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pd03ja00 Memorandum on Providing Disaster Assistance to Venezuela...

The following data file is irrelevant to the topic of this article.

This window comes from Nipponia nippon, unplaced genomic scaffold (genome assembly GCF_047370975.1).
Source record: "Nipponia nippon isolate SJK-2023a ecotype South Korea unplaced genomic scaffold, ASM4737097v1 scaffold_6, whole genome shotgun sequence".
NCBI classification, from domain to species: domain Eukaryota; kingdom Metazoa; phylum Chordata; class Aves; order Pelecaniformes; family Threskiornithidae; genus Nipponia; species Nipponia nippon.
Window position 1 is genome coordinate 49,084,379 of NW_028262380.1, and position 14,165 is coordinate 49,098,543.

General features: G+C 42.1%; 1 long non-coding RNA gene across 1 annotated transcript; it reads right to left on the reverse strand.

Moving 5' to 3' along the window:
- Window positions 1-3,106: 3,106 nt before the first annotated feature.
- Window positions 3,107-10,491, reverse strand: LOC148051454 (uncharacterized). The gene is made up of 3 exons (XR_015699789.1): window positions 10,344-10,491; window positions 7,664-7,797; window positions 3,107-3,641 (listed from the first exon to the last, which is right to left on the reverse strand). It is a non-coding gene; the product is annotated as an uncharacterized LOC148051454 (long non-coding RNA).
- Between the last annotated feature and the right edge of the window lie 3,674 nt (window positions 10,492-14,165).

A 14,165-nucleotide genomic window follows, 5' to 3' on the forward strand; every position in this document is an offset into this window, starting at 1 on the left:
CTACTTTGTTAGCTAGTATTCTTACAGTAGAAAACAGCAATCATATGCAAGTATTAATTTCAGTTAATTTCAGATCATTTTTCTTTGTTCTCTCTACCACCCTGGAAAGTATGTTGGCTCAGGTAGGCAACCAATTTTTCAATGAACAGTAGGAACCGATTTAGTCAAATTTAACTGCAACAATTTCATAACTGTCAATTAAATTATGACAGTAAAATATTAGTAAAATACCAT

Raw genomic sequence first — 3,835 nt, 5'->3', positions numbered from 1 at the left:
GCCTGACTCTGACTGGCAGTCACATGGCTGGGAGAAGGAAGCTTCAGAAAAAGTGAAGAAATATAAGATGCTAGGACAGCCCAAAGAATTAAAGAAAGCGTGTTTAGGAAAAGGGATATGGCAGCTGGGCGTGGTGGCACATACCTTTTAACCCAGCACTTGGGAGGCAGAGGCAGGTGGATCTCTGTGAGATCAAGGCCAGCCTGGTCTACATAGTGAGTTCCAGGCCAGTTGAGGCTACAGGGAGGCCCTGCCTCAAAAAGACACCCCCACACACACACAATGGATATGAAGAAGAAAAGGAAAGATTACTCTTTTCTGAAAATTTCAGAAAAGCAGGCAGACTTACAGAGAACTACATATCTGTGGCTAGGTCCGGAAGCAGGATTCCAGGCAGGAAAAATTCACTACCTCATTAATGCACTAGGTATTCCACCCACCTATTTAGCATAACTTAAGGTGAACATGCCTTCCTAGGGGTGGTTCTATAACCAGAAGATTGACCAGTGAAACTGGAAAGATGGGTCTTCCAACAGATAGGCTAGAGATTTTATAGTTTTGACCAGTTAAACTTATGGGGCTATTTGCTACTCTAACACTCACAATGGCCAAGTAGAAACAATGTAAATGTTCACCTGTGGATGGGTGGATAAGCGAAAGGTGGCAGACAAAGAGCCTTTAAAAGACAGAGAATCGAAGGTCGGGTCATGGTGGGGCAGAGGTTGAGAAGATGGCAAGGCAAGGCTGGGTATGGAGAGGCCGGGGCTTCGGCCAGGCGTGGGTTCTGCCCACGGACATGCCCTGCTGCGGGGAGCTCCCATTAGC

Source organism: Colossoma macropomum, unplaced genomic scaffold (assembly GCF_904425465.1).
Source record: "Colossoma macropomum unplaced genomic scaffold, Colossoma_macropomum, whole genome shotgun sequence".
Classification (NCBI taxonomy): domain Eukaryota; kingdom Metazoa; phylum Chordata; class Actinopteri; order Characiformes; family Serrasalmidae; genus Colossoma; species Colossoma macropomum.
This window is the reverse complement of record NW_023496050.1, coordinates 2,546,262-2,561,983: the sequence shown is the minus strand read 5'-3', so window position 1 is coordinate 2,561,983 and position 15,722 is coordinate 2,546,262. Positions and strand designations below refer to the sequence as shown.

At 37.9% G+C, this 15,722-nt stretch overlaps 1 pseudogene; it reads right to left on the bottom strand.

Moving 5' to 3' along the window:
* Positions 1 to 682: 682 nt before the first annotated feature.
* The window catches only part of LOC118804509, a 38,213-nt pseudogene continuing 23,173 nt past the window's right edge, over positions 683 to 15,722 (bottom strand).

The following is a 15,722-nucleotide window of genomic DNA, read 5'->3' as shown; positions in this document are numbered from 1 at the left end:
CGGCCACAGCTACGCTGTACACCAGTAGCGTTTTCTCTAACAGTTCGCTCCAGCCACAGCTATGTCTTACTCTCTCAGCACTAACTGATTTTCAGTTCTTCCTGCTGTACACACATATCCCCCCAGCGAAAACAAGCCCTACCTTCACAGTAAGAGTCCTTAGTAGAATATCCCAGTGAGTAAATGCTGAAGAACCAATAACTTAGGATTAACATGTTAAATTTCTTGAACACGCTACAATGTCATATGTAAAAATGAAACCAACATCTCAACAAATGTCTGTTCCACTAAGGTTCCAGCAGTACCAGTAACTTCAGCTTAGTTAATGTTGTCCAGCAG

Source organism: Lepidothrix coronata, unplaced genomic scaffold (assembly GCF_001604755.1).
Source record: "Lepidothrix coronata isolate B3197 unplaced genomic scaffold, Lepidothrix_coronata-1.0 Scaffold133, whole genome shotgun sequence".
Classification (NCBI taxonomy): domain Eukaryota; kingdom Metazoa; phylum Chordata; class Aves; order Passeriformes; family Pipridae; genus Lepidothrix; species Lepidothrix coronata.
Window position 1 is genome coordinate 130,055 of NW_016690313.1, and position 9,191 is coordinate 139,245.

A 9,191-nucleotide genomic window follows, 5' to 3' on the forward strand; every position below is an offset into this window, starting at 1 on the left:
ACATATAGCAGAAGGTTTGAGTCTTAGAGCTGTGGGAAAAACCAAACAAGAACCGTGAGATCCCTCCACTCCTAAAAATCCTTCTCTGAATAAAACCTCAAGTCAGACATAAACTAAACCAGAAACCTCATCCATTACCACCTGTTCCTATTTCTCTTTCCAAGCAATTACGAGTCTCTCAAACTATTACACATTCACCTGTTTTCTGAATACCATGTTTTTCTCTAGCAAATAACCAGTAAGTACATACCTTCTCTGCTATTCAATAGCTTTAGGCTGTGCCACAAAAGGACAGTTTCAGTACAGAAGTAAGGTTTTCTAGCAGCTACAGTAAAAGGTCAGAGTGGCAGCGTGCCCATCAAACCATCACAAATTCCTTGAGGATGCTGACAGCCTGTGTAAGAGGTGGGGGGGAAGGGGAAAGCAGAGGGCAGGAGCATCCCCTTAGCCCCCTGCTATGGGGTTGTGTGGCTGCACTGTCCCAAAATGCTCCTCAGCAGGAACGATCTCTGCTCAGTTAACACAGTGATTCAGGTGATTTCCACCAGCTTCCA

parenthetically, one of the benefits of our research into the human genome is that we'll be able to analyze these viruses much more quickly and come up with antidotes much more quickly than we used to be able to. Even now, when new strains of diseases--whether it's AIDS or anything else--comes up, we can identify them so much more quickly than we used to be able to. So what I think will happen--let me just make this point--the organized forces of destruction will take maximum advantage of new technologies and new scientific developments just like democratic societies do. So I think, just like the computers are all being miniaturized and people carry these little [[Page 2675]] pads around that have--and now you've got these gadgets where you can use as a telephone or a typewriter, do E-mail and all that. Well, the same miniaturization will apply to biological and chemical weapons. And if people should get nuclear materials that can be made into a bomb, to nuclear materials--which is why we've worked so hard with Russia to control access to that stuff. So we've just got to be ready. There will always be bad guys out there in the world who will try to take advantage of people's vulnerabilities. Mr. Rose. But aren't the odds against us, when you describe that kind of technological advantage--I mean, and just recently two people trying--in separate cases--trying to get inside America's borders with explosives--it gets more and more easier to conceal, and more and more the likelihood that an American city---- The President. Well, if you go back through all of human history and you look at conflicts in weapons systems--and that's what we're talking about, biological, chemical weapons--offense always precedes defense; that is, you've got to know what you're defending against. So my goal in this whole thing, trying to mobilize the country on biological, chemical weapons, and make sure the Government is doing everything possible, is to close the gap between offense and defense. And the answer to your question is, we won't be severely--there might be incidences. I mean, the World Trade Center was blown up; Oklahoma City was blown up. We've got a guy in the laboratory in the Middle West, almost 5 years ago, who was trying to develop biological agents, political extremist. Mr. Rose. And there are scary ideas coming out of science, where viruses can attack certain ethnic groups? The President. Yes, there are people that---- Mr. Rose. The potential of science to do harm is alarming. The President. But you know, it's always been that way. I mean, it's always been that way. And I think that I'm actually more optimistic than--keep in mind, no one believes that someone's going to come in and kill everybody in America. That's what we worried about during the cold war. And we still have to deal with these traditional threats. That's why India and Pakistan is perhaps--the Kashmiri issue is perhaps the most dangerous one in the world today because you've got two nuclear powers there who are somewhat uncertain about one another and why we have to work hard to avoid that. But yes, there will be problems. Yes, there could be terrible incidences. But I would say to the American people, they should, on balance, be hopeful. But what they should do is to support the leadership of this country in putting maximum resources into research and development so that we're prepared. And I think we will grow increasingly sophisticated in picking these people up, increasingly sophisticated in detecting these weapons, and what we can't afford is to have a long period of time where these offensive capabilities of the new age are better than the defensive capabilities. If we can close the gap between offense and defense, we'll be fine. Mr. Rose. What's interesting about a conversation about the future with you is that because of this office and your curiosity, you see and know more than almost anyone. I mean, you are aware because you talk to the scientists; you talk to people responsible. The President. I think about it a lot. Mr. Rose. You do? The President. Sure. I have to. See, I think one of the jobs of the President, because of the unique opportunity of the office you just described it, is to always be thinking about what will happen 10, 20, 30 years from now, and to allocate some time and effort to make decisions for which there will be almost no notice. You know, right now, I mean, hardly anybody reports on or thinks about the work we're doing in biological warfare or chemical warfare-- the speech I gave at the National Science Foundation--but it's fine. It's what my former national security aide, Tony Lake, used to call ``the dog that doesn't bark.'' And there is a sense in which there's a bunch of dogs in this old world you don't want to bark. Mr. Rose. It's the old notion about if the tree falls in the forest and nobody hears it, did the tree fall? Can you--are there things that we don't know about that alarm you? This sense of science and where it's at and [[Page 2676]] what's coming down the pike that gives you great pause? The President. Well, there are a lot of things that concern me. You know, we've done a lot of work--the other thing that, besides the chemical and biological weapons, trying to protect computer systems. Year 2000 Problems Mr. Rose. Speak to Y2K. Where are your concerns, and do you think that most of those---- The President. My concerns--well, they're much more traditional in Y2K. I think we've done a good job here. We've spent a lot of money--I say we, the American people, not just the Government, the private sector--we've spent a lot of money, tried to be ready. I feel a high level of confidence. It wouldn't bother me a bit to get on a commercial airline, for example, on New Year's Eve or New Year's Day and fly around. I think our systems are in order here. My concerns really are for some of our friends around the world that have more rudimentary computer networks and capacities and whether they will have a shutdown that they won't be able to immediately fix or get around. Mr. Rose. And make them vulnerable to what? The President. Well, if there were problems in the financial system, what if records disappeared and people lost money? That would be destabilizing in some countries. If power systems---- Mr. Rose. And make them vulnerable to outside forces, to kinds of elements you mentioned earlier? The President. Well, maybe, but I think more internal destabilization. What if a power system shuts down in a big country with a hard winter? How long will it take to get back up before anyone would freeze to death? I mean, these are the kinds of practical problems that I'm concerned about. But I think that--I'm talking about something far more insidious, though. What we have to--this is, again, offense and defense. What we have to do--this technology of computers is changing so fast, and we've got a lot of whizbangs out there, and they can make a ton of money working for bad guys. So what we've got to do is to continuously work on protecting the cyber security, the infrastructure of the information economy, just like we're trying to deal with chemical and biological warfare and the miniaturization of weapons and all this. But most people are good people. We've got plenty of talented people. We just need to be imagining the future, thinking about all the problems as well as all the opportunities, and then prepare. Society always has problems; there are always misfortunes. But basically, I believe the future is quite promising and far more exciting than any period in history. I wish I were going to live to be 150; I'd love to see what happens. Possibilities of the Future Mr. Rose. Would you like to be cloned? The President. No. I wouldn't wish that on anybody. [Laughter] Mr. Rose. There is this thing, too. I mean, think about Chelsea's children, your grandchildren, say the year 2050, whatever the appropriate time might be. What's this world going to look like? Is it going to be more interesting, more challenging? How will we travel; what kind of food will we eat; will we go to other planets? The President. I think we'll be eating food that's like what we eat now. I think it will be safer. I think we'll know a lot more about it, even safer than it is now. I think that in big, urban areas, I think we'll still have our love affairs with cars. I think they will be much more safe. They'll be made of composite materials that are much more resistant to wrecks. And I think where there is a lot of heavy traffic, I think that we'll all travel by a computerized plan. I also think there will be a lot more rapid rail transit. I think it will be safer. It'll be better, and I think we'll be able to do things while we travel and spend more time. I think we will go into outer space, and at sometime in the next century, I think there will be large, permanent platforms sustaining life in outer space that will basically be jumping-off places to distant planets and maybe even beyond. That's what I think will happen. Q. Hold on one second. I know you've got to change tape. Okay. [[Page 2677]] Mr. Rose. You said computerized plan---- The President. No, I meant cars. You want me to say it again? Mr. Rose. How much time do we have? The President. I just misspoke myself. Mr. Rose. How much time do we have here? The President. I don't know, 10 minutes, 5 minutes? You want to do that again? Mr. Rose. The last question? All right. Okay. Think about the future of your grandchildren, Chelsea's children, the year 2050. What will life be like then? What kind of food; what kind of transportation; will we be living on other planets? Will we still be concerned about things that concern us now, like overweight, stuff like that? The President. I don't think all of the problems will go away. I think the food will be pretty much like it is now, but even safer. I think that on Earth, we'll travel in automobiles, still, but in traffic jams, we'll have automated systems. I think there will be a lot more high speed rail. I think we'll travel in ways that give us more free time to do things while we travel. I think that there will be large platforms in outer space that will be jumping-off places to distant planets, and I think that the biomedical advances will be stunning. I think a lot of cancers will be cured. I think there will be a vaccine for AIDS. I think that the research in the human gene and the revolution, the continuing revolution in microchips will enable people to probably cure spinal cord injuries by having a programmed chip that goes into the spine and replicates all the nerves that were damaged. I think that it'll be a fascinating time. And I think there will be lots and lots of continuous daily communication with people across national and cultural lines. Mr. Rose. Would you go to space if you had the opportunity? The President. I might. I'm real interested in it. I like it a lot. I think it's important. Post-Presidential Plans Mr. Rose. What one thing do you most want to accomplish--I've got to go--when you leave this office? What's the single most important thing for you to accomplish when you leave? The President. You mean, after I'm not President anymore? Mr. Rose. After you're not President. The President. I think the most important thing is for me to be a useful citizen of this country and of this world, because I've had opportunities here only my other living predecessors have had. And I think that for me to be able to continue the work I've done in racial and religious and ethnic reconciliation and trying to convince people that we can grow the global economy and still preserve the environment and trying to empower the poor and the dispossessed, in trying to spread the universal impact of education and use technology to benefit ordinary people, these kinds of things--I think I should continue to do this work and trying--I want to get young people into public service. I want them to believe this is noble and important work. So I think, in a word, I have to be a good citizen now. That's the most important thing I can do when I leave office is to use the maximum--to the maximum extent I can, the knowledge that I have, the experience that I've gained to be a really good citizen. Mr. Rose. Thank you, Mr. President. The President. Thank you. Note: The interview was videotaped at 5:10 p.m. on December 22 in the Oval Office for later broadcast, and the transcript was released by the Office of the Press Secretary on December 28. A portion of this interview could not be verified because the tape was incomplete. The text of this interview follows the transcript as released by the Office of the Press Secretary. <DOC> [Weekly Compilation of Presidential Documents] [frwais.access.gpo.gov] [Page 2677-2678] Monday, January 3, 2000 Volume 35--Number 52 Pages 2669-2680 Week Ending Friday, December 31, 1999 Statement Announcing Zero Tolerance for Prescription Drug Internet Sites Harmful to Patient Safety and Health December 28, 1999 Prescription drug sites on the Internet have given consumers new options to obtain needed medications, sometimes at a more affordable price. This industry is in its infancy, however, and rogue operators pose a threat [[Page 2678]] to the health of Americans. Today we are unveiling a proposal that sends a signal that we have zero tolerance for prescription drug Internet sites that ignore Federal and State laws and harm patient safety and health. Dispensing medications through the Internet without prescriptions or licenses must stop. <DOC> [Weekly Compilation of Presidential Documents] [frwais.access.gpo.gov] [Page 2678] Monday, January 3, 2000 Volume 35--Number 52 Pages 2669-2680 Week Ending Friday, December 31, 1999 Statement on Fiscal Year 2001 Housing Vouchers December 29, 1999 I am pleased to announce that my budget for FY 2001 will include $690 million for 120,000 new housing vouchers to help America's hard- pressed working families. These housing vouchers subsidize the rents of low income Americans, helping them to move closer to job opportunities. Housing vouchers are a critical part of my administration's efforts to reform welfare, reward work, support working families, and provide affordable housing for low income families. In today's booming economy, about two-thirds of new jobs are being created in the suburbs--far from where many low income families live. These new housing vouchers will enable families to move closer to a new job, reduce a long commute, or secure more stable housing that will help them get or keep a job. We should use 32,000 of the 120,000 new housing vouchers to help families moving from welfare to work and to use 18,000 vouchers to help homeless individuals and families secure permanent housing. Last year we worked with Congress to secure 50,000 housing vouchers, the first in 4 years. This November we fought hard to provide 60,000 additional vouchers for hard-pressed working families in the final FY 2000 budget agreement--after having been eliminated by both the House and Senate bills. As we work on the next budget, I urge Congress to join me in a bipartisan effort to fund new housing vouchers that will make